Where mankind till today owed scientific progress to experimental discoveries, future developments can be achieved through the understanding of subatomic physics. It will lead to a revolution as great as the industrial revolution itself, and its economic and business opportunities will be equally big.

Entrepreneurship in an early stage industry

The quantum revolution will unlock tremendous potential, on the one hand for products and services directly in the quantum industry itself such as hardware, components, software, and cloud services; and on the other hand product improvements and efficiency gains across a wide range of other industries. It creates new opportunities for businesses and entrepreneurs.

  •    Quantum industry

Hardware and components are currently in its (academic) development stage. As technological breakthroughs continue and prototypes are being built, companies aim to construct a quantum computer by 2030 that will be capable to solve a problem that a classical computer cannot.

Next, system software will be developed to operate the quantum computers and application software with which, for example, chemical reactions can be simulated to develop new medicines or better batteries. Since software has the advantage that operating costs after its development are low, and as it can distinguish itself more successfully from competitors, this market is expected to be the most profitable.

To offer quantum computing services at a reasonable price, the first computers are likely to be cloud based, making these available to several users. Prototypes are already online available, enabling users to get acquainted with the new technology.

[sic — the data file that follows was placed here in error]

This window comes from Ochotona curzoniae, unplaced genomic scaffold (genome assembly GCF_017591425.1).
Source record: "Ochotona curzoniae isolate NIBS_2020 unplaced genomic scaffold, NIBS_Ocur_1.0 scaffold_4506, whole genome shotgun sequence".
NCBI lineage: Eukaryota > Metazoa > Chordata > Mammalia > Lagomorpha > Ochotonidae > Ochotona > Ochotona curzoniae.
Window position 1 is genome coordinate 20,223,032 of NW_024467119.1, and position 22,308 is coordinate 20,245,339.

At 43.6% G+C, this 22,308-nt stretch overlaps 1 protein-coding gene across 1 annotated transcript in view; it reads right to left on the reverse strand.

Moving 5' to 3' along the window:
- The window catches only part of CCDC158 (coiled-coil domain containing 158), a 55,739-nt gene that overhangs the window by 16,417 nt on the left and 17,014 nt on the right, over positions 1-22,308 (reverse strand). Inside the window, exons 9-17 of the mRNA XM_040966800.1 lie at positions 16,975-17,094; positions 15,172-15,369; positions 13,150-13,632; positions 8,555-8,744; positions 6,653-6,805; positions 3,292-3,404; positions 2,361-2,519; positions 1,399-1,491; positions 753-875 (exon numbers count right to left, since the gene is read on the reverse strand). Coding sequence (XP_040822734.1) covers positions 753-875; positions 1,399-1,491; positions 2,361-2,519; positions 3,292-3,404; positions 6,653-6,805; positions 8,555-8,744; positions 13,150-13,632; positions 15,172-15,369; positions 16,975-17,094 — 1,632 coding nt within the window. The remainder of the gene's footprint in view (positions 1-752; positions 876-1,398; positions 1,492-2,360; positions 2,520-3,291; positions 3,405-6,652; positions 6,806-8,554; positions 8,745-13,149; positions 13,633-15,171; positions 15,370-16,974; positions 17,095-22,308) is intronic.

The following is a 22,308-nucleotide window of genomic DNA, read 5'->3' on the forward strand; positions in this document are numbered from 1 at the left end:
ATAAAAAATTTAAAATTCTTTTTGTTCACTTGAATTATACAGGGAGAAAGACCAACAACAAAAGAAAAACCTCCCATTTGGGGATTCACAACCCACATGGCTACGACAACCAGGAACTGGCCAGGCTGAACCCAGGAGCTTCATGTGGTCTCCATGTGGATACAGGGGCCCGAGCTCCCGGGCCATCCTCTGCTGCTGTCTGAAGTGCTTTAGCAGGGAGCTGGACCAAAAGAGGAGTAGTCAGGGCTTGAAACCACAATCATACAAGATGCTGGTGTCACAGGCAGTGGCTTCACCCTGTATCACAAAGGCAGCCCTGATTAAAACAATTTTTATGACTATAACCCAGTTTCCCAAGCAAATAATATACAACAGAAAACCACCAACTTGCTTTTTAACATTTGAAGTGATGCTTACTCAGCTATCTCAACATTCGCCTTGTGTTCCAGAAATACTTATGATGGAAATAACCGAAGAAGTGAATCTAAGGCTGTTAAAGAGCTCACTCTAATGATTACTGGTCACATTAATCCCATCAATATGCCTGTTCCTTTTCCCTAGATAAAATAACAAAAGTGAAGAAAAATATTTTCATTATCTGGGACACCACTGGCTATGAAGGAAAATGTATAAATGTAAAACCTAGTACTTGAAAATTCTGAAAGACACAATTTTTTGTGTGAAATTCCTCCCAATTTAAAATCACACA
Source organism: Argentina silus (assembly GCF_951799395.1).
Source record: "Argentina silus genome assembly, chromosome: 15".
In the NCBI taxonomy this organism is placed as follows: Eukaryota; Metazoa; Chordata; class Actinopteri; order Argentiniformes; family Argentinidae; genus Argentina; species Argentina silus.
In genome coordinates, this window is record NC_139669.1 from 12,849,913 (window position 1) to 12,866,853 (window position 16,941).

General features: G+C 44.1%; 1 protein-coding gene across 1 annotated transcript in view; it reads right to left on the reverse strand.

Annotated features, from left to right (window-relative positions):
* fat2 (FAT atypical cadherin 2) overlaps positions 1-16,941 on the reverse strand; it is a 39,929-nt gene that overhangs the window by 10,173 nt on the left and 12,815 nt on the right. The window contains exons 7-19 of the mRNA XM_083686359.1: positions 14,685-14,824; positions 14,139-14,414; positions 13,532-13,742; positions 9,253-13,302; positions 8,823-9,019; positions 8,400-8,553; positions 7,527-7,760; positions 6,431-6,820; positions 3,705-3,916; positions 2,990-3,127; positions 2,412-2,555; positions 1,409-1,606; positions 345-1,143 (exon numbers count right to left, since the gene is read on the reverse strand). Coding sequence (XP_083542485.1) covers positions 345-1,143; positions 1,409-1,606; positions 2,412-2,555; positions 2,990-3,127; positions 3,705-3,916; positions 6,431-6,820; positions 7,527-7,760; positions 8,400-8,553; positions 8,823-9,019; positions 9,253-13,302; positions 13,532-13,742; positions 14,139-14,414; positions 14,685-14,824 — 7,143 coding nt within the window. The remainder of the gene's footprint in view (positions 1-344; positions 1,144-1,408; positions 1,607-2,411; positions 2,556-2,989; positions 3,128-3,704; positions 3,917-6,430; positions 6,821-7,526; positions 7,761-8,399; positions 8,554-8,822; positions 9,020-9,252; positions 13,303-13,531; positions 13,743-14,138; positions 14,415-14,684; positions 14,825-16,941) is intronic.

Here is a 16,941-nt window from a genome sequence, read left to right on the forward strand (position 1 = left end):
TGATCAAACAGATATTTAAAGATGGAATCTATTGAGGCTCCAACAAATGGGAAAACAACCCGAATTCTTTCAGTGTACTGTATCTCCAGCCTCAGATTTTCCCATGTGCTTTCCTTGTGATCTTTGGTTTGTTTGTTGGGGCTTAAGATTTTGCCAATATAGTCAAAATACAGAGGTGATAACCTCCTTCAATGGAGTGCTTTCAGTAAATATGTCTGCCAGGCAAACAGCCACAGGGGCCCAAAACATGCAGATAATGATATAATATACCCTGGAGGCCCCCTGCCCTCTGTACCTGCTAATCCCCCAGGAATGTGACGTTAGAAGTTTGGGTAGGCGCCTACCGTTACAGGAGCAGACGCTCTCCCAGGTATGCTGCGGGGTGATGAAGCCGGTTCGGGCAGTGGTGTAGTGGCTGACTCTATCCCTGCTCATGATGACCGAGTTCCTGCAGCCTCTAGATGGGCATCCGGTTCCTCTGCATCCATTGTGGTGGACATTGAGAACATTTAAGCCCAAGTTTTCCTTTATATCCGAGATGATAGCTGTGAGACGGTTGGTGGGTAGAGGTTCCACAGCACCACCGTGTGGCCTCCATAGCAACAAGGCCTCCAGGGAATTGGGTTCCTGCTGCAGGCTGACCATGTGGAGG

When fully developed, the market size of the quantum industry is estimated at 120 billion euro per year.

  •    Existing industries

With quantum hardware and software available, commercial opportunities for traditional corporates will become available too. For example, pharmaceutical companies can expand their market by developing new medicines while increasing their margins: due to faster development, their R&D costs will decrease, while revenues will soar due to the extended earning period as a result of a longer validity of their patents. With an estimated annual market value of EUR 450 billion, this end-user market is expected to create the highest value, and companies already started assessing opportunities for their businesses.

As the quantum industry is in its early stage, demand for hardware is mainly limited to research institutes and companies experimenting with prototypes. As a result of the global quantum race (see frame) the market is growing rapidly: fueled by government support the number of participating research institutes increases, big tech is investing heavily, and American hardware startups have raised billions in investment money last year. They acquire the latest technology, and due to the limited number of quantum startups (around 300 worldwide), competition among these suppliers has been limited so far.